It is well known that smoking causes blocked arteries, leading to coronary heart disease and stroke. A new study on Thursday warned that smoking also leads to thicker, weaker hearts. The researchers found that the more people smoked, the worse their heart function became. Some function was restored when people kicked the habit. "It means that smokers have a smaller volume of blood in the left heart chamber and less power to pump it out to the rest of the body. The more you smoke, the worse your heart function becomes,"
The heart can recuperate to some degree with smoking cessation, so it is never too late to quit," study author Dr Eva Holt of Herlev and Gentofte Hospital, Copenhagen, Denmark. The heart can recuperate to some degree with smoking cessation, so it is never too late to quit, Hold added in a paper presented at ESC Congress 2022.
According to the World Health Organisation (WHO), tobacco kills more than eight million people each year.
Cigarette smoking is responsible for 50 per cent of all avoidable deaths in smokers, with half of these due to atherosclerotic cardiovascular diseases such as heart attack and stroke. The detrimental effects of smoking on the arteries and arterial diseases such as heart attack and stroke are well established.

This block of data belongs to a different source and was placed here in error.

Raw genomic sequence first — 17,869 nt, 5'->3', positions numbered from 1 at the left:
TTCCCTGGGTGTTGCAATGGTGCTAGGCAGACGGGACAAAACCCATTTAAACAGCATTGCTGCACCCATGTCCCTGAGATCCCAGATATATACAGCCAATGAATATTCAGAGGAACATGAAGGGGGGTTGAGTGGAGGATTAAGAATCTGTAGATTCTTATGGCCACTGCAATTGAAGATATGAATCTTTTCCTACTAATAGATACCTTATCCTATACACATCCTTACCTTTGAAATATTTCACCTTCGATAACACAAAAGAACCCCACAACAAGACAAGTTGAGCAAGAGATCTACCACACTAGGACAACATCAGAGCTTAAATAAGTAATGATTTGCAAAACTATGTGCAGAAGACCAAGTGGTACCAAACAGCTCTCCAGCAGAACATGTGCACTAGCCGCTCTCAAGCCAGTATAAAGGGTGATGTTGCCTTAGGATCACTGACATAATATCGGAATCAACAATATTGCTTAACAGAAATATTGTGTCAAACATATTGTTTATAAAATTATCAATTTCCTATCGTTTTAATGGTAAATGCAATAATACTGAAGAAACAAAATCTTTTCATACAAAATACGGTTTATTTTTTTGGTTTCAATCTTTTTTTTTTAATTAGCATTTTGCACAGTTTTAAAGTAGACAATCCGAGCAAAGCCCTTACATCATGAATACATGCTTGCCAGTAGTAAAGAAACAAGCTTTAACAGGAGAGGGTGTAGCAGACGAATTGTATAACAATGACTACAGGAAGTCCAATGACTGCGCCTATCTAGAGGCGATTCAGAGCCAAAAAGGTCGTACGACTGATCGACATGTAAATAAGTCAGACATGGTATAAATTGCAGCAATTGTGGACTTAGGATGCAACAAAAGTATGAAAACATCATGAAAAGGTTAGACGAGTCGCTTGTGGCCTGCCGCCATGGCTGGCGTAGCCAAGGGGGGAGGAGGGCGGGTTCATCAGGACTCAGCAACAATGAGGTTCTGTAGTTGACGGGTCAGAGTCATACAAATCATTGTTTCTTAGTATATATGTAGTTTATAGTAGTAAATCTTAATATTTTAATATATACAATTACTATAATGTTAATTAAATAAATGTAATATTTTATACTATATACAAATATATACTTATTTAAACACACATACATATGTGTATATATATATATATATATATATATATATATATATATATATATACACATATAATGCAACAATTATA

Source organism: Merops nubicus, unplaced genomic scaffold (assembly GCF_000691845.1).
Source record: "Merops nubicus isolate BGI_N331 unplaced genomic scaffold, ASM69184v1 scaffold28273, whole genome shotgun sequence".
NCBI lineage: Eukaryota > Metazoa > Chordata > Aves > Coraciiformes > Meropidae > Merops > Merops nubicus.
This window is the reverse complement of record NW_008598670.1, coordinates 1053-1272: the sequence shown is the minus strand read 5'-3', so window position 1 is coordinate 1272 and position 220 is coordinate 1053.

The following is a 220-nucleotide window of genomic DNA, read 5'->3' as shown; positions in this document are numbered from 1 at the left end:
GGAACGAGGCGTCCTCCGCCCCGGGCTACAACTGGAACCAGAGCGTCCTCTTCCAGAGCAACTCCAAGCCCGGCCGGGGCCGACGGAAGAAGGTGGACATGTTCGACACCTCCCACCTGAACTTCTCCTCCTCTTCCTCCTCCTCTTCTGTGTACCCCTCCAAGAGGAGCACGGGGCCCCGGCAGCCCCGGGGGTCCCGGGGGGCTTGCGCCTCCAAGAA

The new study explored whether smoking was related to changes in the structure and function of the heart in people without cardiovascular disease, and the effect of changing smoking habits.
The study analysed data of a total of 3,874 participants aged 20 to 99 years without heart disease.
The average age of participants was 56 years and 43 per cent were women. Compared to never smokers, current smokers had thicker, weaker and heavier hearts. "We found that current smoking and accumulated pack-years were associated with worsening of the structure and function of the left heart chamber -- the most important part of the heart," said Holt.
Increasing pack-years were associated with pumping less blood. One pack-year is defined as 20 cigarettes smoked every day for one year. Furthermore, the researchers found that over a 10-year period, those who continued smoking developed thicker, heavier and weaker hearts that were less able to pump blood compared to never smokers and those who quit during that time."
"This indicates that smoking not only damages the blood vessels but also directly harms the heart. The good news is that some of the damage is reversible by giving up," the researchers noted.